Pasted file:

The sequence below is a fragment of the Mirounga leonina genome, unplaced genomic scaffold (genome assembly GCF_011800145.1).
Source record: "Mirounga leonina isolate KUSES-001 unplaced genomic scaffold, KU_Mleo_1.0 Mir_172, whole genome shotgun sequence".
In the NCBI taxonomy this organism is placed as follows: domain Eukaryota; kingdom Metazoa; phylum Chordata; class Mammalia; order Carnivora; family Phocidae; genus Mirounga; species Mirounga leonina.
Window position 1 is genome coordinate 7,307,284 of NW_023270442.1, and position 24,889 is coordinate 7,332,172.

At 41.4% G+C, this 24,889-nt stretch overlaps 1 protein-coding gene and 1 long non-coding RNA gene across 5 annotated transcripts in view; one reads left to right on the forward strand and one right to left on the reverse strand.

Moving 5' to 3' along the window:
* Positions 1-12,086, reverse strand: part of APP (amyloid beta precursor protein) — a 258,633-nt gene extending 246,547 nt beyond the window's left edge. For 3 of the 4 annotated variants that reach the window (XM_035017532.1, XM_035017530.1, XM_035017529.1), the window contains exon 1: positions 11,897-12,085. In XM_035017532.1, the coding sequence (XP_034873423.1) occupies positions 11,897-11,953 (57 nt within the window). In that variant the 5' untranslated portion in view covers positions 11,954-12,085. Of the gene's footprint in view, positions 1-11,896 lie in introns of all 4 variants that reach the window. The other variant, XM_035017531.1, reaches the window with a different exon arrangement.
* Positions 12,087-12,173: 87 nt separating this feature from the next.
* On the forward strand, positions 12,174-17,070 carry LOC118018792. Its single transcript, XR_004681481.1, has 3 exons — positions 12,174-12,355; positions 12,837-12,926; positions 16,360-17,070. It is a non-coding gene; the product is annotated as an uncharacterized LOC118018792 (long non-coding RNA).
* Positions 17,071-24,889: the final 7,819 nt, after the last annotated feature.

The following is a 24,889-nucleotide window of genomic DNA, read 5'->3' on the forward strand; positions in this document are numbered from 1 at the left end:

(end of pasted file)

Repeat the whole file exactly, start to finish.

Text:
The sequence below is a fragment of the Mirounga leonina genome, unplaced genomic scaffold (genome assembly GCF_011800145.1).
Source record: "Mirounga leonina isolate KUSES-001 unplaced genomic scaffold, KU_Mleo_1.0 Mir_172, whole genome shotgun sequence".
In the NCBI taxonomy this organism is placed as follows: domain Eukaryota; kingdom Metazoa; phylum Chordata; class Mammalia; order Carnivora; family Phocidae; genus Mirounga; species Mirounga leonina.
Window position 1 is genome coordinate 7,307,284 of NW_023270442.1, and position 24,889 is coordinate 7,332,172.

At 41.4% G+C, this 24,889-nt stretch overlaps 1 protein-coding gene and 1 long non-coding RNA gene across 5 annotated transcripts in view; one reads left to right on the forward strand and one right to left on the reverse strand.

Moving 5' to 3' along the window:
* Positions 1-12,086, reverse strand: part of APP (amyloid beta precursor protein) — a 258,633-nt gene extending 246,547 nt beyond the window's left edge. For 3 of the 4 annotated variants that reach the window (XM_035017532.1, XM_035017530.1, XM_035017529.1), the window contains exon 1: positions 11,897-12,085. In XM_035017532.1, the coding sequence (XP_034873423.1) occupies positions 11,897-11,953 (57 nt within the window). In that variant the 5' untranslated portion in view covers positions 11,954-12,085. Of the gene's footprint in view, positions 1-11,896 lie in introns of all 4 variants that reach the window. The other variant, XM_035017531.1, reaches the window with a different exon arrangement.
* Positions 12,087-12,173: 87 nt separating this feature from the next.
* On the forward strand, positions 12,174-17,070 carry LOC118018792. Its single transcript, XR_004681481.1, has 3 exons — positions 12,174-12,355; positions 12,837-12,926; positions 16,360-17,070. It is a non-coding gene; the product is annotated as an uncharacterized LOC118018792 (long non-coding RNA).
* Positions 17,071-24,889: the final 7,819 nt, after the last annotated feature.

The following is a 24,889-nucleotide window of genomic DNA, read 5'->3' on the forward strand; positions in this document are numbered from 1 at the left end: